Facebook Inc has hired artificial intelligence academic Joelle Pineau to head its new research lab in Montreal, the Silicon Valley social media company said on Friday.
Once the exclusive domain of academic researchers, artificial intelligence has grabbed the attention of the corporate world as businesses from healthcare to financial services look to use algorithms to sort through reams of data in search of patterns to solve problems.
The lab will be Facebook’s fourth, after sites in Palo Alto, New York, and Paris, and joins similar AI research efforts in the city from Microsoft Corp and Alphabet’s Google.
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Facebook Inc has hired artificial intelligence academic Joelle Pineau to head its new research lab in Montreal, the Silicon Valley social media company said on Friday. A stock image is pictured
The company will also invest $7 million to support AI research at academic institutions in Montreal, the Canadian Institute for Advanced Research said in a statement.
Pineau is a co-director of McGill University’s Reasoning and Learning Lab whose work focuses on developing and applying models and algorithms applying robotics to healthcare, transportation and language processing.
One project she has been working on at McGill, where she will maintain her academic position, is a robotic wheelchair.
Pineau will be joined by fellow researchers Pascal Vincent, Michael Rabbat and Nicolas Ballat, and Facebook expects the team to grow to around 30 researchers.
Facebook already uses AI for image recognition, language analysis and targeted advertising.
It also uses AI to identify and remove what the company deems ‘inappropriate content.’
The Facebook project will be connected to McGill University’s Centre for Intelligent Machines and to the Montreal Institute for Learning Algorithms, started by University of Montreal professor and machine learning pioneer Yoshua Bengio, two sources with knowledge of the plans said.
FACEBOOK AI LAB TRAINS ROBOTS TO BE MORE LIKE HUMANS
Facebook’s artificial intelligence lab has trained a robot to become more human-like by showing it 250 recordings of people chatting on the video-messaging service.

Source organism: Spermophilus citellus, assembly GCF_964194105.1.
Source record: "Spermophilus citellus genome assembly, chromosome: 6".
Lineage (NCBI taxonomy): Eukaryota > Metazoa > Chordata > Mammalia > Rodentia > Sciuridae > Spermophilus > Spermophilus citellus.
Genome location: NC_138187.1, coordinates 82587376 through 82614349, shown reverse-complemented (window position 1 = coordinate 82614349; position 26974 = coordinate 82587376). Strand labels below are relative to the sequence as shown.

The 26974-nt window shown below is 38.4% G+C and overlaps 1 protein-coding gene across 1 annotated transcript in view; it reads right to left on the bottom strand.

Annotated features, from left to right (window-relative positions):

The bot is controlled by an algorithm that was trained by watching 250 videos of people chatting on Skype.
The algorithm divided the human face into 68 ‘facial landmarks’ and monitored each landmark throughout the Skype conversation, detecting very subtle expressions and responses.
After training the robot using Skype videos, the researchers tested it against a group of humans.
Participants were asked to ‘look at how the agent’s (robot’s) expressions are reacting to the user’s, particularly whether it seemed natural, appropriate and socially typical.’
When asked whether the robot seemed to be engaged in the conversation, 90 per cent of participants said yes, agreeing that the expressions seemed natural and realistic.
Combined, University of Montreal and McGill have more than 200 researchers, including students, working on AI research projects, Bengio said.
That is up from around 150 cited by Google last year, which it called the greatest academic concentration of AI research in the world.
The mostly French-speaking province of Quebec boasts around 90 start-up companies focused on artificial intelligence.
The Canadian federal government has pledged C$125 million to build AI expertise in Montreal, the Toronto-Waterloo corridor, and Edmonton, while the provincial Quebec government has also promised some C$100 million ($82 million) specifically for AI research.